A few years ago, Paul Miller’s book, A Praying Life, earned nearly universal praise for his theologically rich and immensely practical prose of the su...moreA few years ago, Paul Miller’s book, A Praying Life, earned nearly universal praise for his theologically rich and immensely practical prose of the subject of prayer. Now, Miller has brought those same qualities to bear in his new book, A Loving Life. I expect the praise will be wide-ranging for this book as well.
Focusing on the book of Ruth, Miller uses this woman’s story to unpack much of the Biblical meaning of hesed, the Hebrew term typically translated steadfast love or something similar. It combines the ideas of love and loyalty, and Miller spends page after page showing the superiority of hesed love over and against what our culture typically thinks of when it thinks of love. The beautiful story of Naomi, Ruth, and Boaz shows us how God loves and how we are to love.
"Hesed is opposite of the spirit of our age, which says we have to act on our feelings. Hesed says, “No, you act on your commitments. The feelings will follow.” Love like this is unbalanced, uneven. There is nothing fair about this kind of love. But commitment-love lies at the heart of Christianity. It is Jesus’s love for us at the cross, and it is to be our love for one another."
The book is saturated with this kind of wisdom, along with real-life, practical examples of people both failing and succeeding in living out hesed. For marriages, friendships, family relationships, business relationships, etc., the Christian is to love with this kind of outward-looking, self-forgetting, loyal love. The vision painted in this book is absolutely beautiful, and it will inspire many to change how they view the people God has placed around them and seek to love God and others more in line with the Biblical view of love…hesed.(less)
Easily the best book I've ever read on evangelism. Packer is clear, concise, profoundly theological and yet practical at the same time. Only 122 pages...moreEasily the best book I've ever read on evangelism. Packer is clear, concise, profoundly theological and yet practical at the same time. Only 122 pages yet brilliantly outlines how God's sovereignty fits perfectly with the commands to evangelize. Our evangelism (and our Christian faith) must hold together God's sovereignty and human responsibility in tension, as the Bible does.(less)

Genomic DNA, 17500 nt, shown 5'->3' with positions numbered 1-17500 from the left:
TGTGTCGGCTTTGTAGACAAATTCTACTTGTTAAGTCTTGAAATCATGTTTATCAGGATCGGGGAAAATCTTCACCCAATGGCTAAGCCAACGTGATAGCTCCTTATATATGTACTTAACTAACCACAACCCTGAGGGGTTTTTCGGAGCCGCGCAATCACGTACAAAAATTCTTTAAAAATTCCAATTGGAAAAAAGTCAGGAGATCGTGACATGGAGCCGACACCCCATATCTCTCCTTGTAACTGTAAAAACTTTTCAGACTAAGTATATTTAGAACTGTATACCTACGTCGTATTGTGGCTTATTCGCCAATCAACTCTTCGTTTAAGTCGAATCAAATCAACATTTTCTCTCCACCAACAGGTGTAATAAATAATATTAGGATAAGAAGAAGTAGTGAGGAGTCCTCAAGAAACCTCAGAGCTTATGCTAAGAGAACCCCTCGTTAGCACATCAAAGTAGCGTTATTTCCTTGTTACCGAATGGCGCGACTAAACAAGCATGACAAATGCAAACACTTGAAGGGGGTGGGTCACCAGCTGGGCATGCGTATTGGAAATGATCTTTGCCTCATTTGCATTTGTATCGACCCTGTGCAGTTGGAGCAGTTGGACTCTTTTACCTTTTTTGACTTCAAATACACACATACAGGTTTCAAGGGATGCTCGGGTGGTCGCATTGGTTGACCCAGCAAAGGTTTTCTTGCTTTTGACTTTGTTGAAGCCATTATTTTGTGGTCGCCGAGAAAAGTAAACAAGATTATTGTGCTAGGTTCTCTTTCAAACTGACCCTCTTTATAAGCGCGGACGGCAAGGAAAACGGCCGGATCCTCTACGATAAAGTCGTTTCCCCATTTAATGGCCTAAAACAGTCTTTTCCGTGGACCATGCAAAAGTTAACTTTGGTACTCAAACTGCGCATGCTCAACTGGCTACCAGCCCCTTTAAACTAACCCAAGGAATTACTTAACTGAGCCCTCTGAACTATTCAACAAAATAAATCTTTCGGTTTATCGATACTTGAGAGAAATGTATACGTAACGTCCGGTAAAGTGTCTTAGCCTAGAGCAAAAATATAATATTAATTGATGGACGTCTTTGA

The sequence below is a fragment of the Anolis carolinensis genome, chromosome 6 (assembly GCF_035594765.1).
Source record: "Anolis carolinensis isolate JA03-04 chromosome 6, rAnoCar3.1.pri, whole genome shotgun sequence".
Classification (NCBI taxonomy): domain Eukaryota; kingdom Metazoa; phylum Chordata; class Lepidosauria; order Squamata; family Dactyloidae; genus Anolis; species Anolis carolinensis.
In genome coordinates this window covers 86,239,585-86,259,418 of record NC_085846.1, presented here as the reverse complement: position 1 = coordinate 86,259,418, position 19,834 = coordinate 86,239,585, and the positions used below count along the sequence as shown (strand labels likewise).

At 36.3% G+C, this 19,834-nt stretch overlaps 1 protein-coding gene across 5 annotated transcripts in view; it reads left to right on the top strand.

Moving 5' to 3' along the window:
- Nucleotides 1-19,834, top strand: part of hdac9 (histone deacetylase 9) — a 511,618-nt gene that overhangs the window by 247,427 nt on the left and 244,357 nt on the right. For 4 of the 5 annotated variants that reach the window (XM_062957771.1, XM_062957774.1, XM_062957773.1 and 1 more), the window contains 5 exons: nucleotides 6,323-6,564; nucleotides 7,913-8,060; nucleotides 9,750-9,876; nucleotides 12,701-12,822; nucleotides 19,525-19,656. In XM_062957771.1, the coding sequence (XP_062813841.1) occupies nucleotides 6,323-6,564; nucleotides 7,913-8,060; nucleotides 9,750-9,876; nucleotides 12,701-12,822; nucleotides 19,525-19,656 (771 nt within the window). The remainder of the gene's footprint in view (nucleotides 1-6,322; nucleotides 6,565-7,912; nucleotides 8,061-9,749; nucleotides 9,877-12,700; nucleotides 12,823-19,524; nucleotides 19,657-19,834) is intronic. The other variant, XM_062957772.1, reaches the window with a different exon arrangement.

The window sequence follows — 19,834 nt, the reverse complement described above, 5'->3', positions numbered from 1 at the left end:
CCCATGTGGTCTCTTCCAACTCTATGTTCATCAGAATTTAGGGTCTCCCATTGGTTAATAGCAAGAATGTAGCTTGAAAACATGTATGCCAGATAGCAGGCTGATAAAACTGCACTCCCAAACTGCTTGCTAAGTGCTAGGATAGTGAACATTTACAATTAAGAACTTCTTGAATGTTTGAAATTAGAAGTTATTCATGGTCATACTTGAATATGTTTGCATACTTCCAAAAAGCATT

A helpful, short commentary on an answer R.C. Sproul gave to the question, "How old is the earth?" at a Ligonier conference. In each chapter, Mathison...moreA helpful, short commentary on an answer R.C. Sproul gave to the question, "How old is the earth?" at a Ligonier conference. In each chapter, Mathison delves into what Sproul said and explains a Reformed understanding of the relationship between Scripture and science. Some very helpful ideas here.(less)
Some very needed clarity in the midst of widespread and ever-expanding confusion surrounding the topic. Will be using this in the future as a valuable...moreSome very needed clarity in the midst of widespread and ever-expanding confusion surrounding the topic. Will be using this in the future as a valuable resource in multiple contexts, I'm sure.(less)
Stephen Altrogge writes the kind of books I think I would write. Or that I would want to write. If I was an author. And if I could write better. What...moreStephen Altrogge writes the kind of books I think I would write. Or that I would want to write. If I was an author. And if I could write better. What I mean is, his sarcastic wit, his cultural knowledge, and, most importantly, his awe at the majesty and glory of God – these are things I can definitely relate to. Actually, his previous book, The Greener Grass Conspiracy, is one of the things that led to seminary for my family and I. He’s a funny, persuasive, and entertaining writer.